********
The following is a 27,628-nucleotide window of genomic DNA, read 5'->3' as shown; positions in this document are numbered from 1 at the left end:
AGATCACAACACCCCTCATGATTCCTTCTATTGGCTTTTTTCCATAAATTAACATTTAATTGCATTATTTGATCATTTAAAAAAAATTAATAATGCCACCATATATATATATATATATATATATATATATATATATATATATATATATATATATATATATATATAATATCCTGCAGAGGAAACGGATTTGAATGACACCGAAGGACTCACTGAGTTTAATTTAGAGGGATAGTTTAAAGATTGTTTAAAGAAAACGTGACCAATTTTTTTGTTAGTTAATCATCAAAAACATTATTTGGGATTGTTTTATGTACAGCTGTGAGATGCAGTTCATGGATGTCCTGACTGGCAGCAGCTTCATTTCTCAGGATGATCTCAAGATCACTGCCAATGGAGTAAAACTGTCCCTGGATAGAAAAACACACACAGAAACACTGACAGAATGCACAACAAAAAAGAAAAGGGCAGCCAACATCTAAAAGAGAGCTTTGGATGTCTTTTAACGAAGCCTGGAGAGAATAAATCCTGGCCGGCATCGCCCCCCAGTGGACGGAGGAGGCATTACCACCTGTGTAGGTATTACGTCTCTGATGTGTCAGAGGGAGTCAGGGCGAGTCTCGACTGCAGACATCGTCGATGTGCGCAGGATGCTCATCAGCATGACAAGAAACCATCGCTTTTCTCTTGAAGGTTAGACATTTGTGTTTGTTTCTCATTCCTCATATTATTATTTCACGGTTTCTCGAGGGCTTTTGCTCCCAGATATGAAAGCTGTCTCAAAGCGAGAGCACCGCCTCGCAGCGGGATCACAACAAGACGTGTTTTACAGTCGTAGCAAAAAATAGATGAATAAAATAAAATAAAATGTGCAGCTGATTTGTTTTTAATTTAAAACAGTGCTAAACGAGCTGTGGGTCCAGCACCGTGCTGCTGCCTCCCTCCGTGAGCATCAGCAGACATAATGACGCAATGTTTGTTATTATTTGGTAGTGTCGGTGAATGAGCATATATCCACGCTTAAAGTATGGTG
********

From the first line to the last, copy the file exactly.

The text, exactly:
The following is a 27,628-nucleotide window of genomic DNA, read 5'->3' as shown; positions in this document are numbered from 1 at the left end:
AGATCACAACACCCCTCATGATTCCTTCTATTGGCTTTTTTCCATAAATTAACATTTAATTGCATTATTTGATCATTTAAAAAAAATTAATAATGCCACCATATATATATATATATATATATATATATATATATATATATATATATATATATATATATATATATAATATCCTGCAGAGGAAACGGATTTGAATGACACCGAAGGACTCACTGAGTTTAATTTAGAGGGATAGTTTAAAGATTGTTTAAAGAAAACGTGACCAATTTTTTTGTTAGTTAATCATCAAAAACATTATTTGGGATTGTTTTATGTACAGCTGTGAGATGCAGTTCATGGATGTCCTGACTGGCAGCAGCTTCATTTCTCAGGATGATCTCAAGATCACTGCCAATGGAGTAAAACTGTCCCTGGATAGAAAAACACACACAGAAACACTGACAGAATGCACAACAAAAAAGAAAAGGGCAGCCAACATCTAAAAGAGAGCTTTGGATGTCTTTTAACGAAGCCTGGAGAGAATAAATCCTGGCCGGCATCGCCCCCCAGTGGACGGAGGAGGCATTACCACCTGTGTAGGTATTACGTCTCTGATGTGTCAGAGGGAGTCAGGGCGAGTCTCGACTGCAGACATCGTCGATGTGCGCAGGATGCTCATCAGCATGACAAGAAACCATCGCTTTTCTCTTGAAGGTTAGACATTTGTGTTTGTTTCTCATTCCTCATATTATTATTTCACGGTTTCTCGAGGGCTTTTGCTCCCAGATATGAAAGCTGTCTCAAAGCGAGAGCACCGCCTCGCAGCGGGATCACAACAAGACGTGTTTTACAGTCGTAGCAAAAAATAGATGAATAAAATAAAATAAAATGTGCAGCTGATTTGTTTTTAATTTAAAACAGTGCTAAACGAGCTGTGGGTCCAGCACCGTGCTGCTGCCTCCCTCCGTGAGCATCAGCAGACATAATGACGCAATGTTTGTTATTATTTGGTAGTGTCGGTGAATGAGCATATATCCACGCTTAAAGTATGGTG